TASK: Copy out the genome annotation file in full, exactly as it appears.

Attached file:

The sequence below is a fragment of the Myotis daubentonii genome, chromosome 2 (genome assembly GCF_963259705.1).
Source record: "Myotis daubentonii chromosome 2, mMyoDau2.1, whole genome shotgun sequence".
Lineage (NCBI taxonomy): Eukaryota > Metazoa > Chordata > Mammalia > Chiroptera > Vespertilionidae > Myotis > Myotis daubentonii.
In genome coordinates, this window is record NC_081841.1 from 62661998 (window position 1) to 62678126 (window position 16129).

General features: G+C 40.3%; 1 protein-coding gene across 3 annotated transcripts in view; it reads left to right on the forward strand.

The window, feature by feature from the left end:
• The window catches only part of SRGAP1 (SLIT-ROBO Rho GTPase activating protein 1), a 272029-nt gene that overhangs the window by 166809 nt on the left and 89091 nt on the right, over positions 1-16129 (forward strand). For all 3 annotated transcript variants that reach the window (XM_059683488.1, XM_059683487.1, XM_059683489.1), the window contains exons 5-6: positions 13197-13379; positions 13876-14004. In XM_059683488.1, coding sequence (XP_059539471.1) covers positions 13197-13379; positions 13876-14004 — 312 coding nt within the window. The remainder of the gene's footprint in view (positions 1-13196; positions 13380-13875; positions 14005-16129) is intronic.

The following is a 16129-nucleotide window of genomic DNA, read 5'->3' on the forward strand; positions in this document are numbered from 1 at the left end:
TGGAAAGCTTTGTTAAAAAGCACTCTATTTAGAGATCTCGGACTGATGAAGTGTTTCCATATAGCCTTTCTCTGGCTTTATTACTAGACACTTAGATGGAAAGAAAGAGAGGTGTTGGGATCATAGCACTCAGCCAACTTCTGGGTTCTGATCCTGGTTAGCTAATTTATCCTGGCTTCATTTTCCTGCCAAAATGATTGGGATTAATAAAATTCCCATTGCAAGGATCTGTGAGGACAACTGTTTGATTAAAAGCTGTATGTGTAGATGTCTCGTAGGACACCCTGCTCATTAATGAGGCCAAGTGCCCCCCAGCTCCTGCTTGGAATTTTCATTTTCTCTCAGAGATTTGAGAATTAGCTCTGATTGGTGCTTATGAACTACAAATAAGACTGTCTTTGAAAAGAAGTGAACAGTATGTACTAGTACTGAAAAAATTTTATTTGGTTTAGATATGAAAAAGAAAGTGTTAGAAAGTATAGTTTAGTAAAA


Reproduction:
The sequence below is a fragment of the Myotis daubentonii genome, chromosome 2 (genome assembly GCF_963259705.1).
Source record: "Myotis daubentonii chromosome 2, mMyoDau2.1, whole genome shotgun sequence".
Lineage (NCBI taxonomy): Eukaryota > Metazoa > Chordata > Mammalia > Chiroptera > Vespertilionidae > Myotis > Myotis daubentonii.
In genome coordinates, this window is record NC_081841.1 from 62661998 (window position 1) to 62678126 (window position 16129).

General features: G+C 40.3%; 1 protein-coding gene across 3 annotated transcripts in view; it reads left to right on the forward strand.

The window, feature by feature from the left end:
• The window catches only part of SRGAP1 (SLIT-ROBO Rho GTPase activating protein 1), a 272029-nt gene that overhangs the window by 166809 nt on the left and 89091 nt on the right, over positions 1-16129 (forward strand). For all 3 annotated transcript variants that reach the window (XM_059683488.1, XM_059683487.1, XM_059683489.1), the window contains exons 5-6: positions 13197-13379; positions 13876-14004. In XM_059683488.1, coding sequence (XP_059539471.1) covers positions 13197-13379; positions 13876-14004 — 312 coding nt within the window. The remainder of the gene's footprint in view (positions 1-13196; positions 13380-13875; positions 14005-16129) is intronic.

The following is a 16129-nucleotide window of genomic DNA, read 5'->3' on the forward strand; positions in this document are numbered from 1 at the left end:
TGGAAAGCTTTGTTAAAAAGCACTCTATTTAGAGATCTCGGACTGATGAAGTGTTTCCATATAGCCTTTCTCTGGCTTTATTACTAGACACTTAGATGGAAAGAAAGAGAGGTGTTGGGATCATAGCACTCAGCCAACTTCTGGGTTCTGATCCTGGTTAGCTAATTTATCCTGGCTTCATTTTCCTGCCAAAATGATTGGGATTAATAAAATTCCCATTGCAAGGATCTGTGAGGACAACTGTTTGATTAAAAGCTGTATGTGTAGATGTCTCGTAGGACACCCTGCTCATTAATGAGGCCAAGTGCCCCCCAGCTCCTGCTTGGAATTTTCATTTTCTCTCAGAGATTTGAGAATTAGCTCTGATTGGTGCTTATGAACTACAAATAAGACTGTCTTTGAAAAGAAGTGAACAGTATGTACTAGTACTGAAAAAATTTTATTTGGTTTAGATATGAAAAAGAAAGTGTTAGAAAGTATAGTTTAGTAAAA